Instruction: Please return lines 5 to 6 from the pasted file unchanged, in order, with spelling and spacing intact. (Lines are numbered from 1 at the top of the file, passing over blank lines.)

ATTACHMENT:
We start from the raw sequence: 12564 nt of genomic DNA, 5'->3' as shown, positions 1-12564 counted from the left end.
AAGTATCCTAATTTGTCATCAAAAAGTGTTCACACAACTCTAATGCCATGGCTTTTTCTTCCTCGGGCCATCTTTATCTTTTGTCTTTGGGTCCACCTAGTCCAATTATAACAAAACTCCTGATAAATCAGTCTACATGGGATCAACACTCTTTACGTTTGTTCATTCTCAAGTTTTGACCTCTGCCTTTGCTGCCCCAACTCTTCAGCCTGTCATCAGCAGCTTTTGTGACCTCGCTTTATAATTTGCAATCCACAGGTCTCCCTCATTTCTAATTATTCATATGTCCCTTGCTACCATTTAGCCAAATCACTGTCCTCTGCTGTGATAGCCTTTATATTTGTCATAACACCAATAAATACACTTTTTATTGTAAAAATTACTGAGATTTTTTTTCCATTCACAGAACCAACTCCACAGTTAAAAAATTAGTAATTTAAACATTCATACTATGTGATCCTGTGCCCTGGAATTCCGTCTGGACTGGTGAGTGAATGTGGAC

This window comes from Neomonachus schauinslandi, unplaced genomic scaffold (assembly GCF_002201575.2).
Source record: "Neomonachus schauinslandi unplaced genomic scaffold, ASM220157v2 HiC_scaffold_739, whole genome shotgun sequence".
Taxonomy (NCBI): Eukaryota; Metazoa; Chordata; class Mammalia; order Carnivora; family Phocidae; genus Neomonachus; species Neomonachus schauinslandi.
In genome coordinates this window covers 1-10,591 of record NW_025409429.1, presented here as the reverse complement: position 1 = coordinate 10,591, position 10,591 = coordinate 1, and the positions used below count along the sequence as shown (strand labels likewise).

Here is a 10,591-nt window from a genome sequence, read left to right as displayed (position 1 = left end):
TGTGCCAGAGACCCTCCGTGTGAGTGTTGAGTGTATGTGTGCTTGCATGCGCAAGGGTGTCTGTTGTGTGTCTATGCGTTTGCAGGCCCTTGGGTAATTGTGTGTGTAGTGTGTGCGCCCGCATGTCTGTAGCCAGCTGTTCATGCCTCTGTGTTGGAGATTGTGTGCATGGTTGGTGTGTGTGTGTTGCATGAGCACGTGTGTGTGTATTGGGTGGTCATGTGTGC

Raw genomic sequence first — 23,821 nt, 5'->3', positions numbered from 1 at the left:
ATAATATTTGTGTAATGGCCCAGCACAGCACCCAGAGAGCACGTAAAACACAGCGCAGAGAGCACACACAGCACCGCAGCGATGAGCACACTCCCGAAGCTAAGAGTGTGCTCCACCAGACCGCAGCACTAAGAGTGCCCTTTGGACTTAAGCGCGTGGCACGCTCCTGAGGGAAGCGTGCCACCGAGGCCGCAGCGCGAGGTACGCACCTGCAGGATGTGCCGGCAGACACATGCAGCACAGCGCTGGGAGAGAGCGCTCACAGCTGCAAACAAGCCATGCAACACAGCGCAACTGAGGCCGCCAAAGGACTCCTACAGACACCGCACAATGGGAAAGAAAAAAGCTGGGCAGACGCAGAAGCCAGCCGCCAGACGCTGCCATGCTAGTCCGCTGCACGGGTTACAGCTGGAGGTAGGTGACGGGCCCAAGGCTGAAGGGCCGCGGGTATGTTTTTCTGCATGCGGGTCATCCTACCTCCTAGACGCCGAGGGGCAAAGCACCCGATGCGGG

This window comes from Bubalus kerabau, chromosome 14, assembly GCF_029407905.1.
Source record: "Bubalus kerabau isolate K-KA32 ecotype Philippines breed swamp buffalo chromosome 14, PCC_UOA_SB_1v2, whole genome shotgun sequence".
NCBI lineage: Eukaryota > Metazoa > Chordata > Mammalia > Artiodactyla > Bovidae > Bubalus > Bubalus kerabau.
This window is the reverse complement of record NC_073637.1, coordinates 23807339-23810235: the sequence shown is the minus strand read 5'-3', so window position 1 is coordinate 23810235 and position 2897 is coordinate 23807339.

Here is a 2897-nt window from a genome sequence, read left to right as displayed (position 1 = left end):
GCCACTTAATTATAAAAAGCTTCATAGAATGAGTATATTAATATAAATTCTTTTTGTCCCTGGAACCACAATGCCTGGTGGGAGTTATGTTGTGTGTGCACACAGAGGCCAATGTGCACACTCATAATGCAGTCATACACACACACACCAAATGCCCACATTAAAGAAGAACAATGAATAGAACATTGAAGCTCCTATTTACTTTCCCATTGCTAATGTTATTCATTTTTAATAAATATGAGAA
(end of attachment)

Taxonomy (NCBI): Eukaryota; Metazoa; Chordata; class Mammalia; order Carnivora; family Phocidae; genus Neomonachus; species Neomonachus schauinslandi.
In genome coordinates this window covers 1-10,591 of record NW_025409429.1, presented here as the reverse complement: position 1 = coordinate 10,591, position 10,591 = coordinate 1, and the positions used below count along the sequence as shown (strand labels likewise).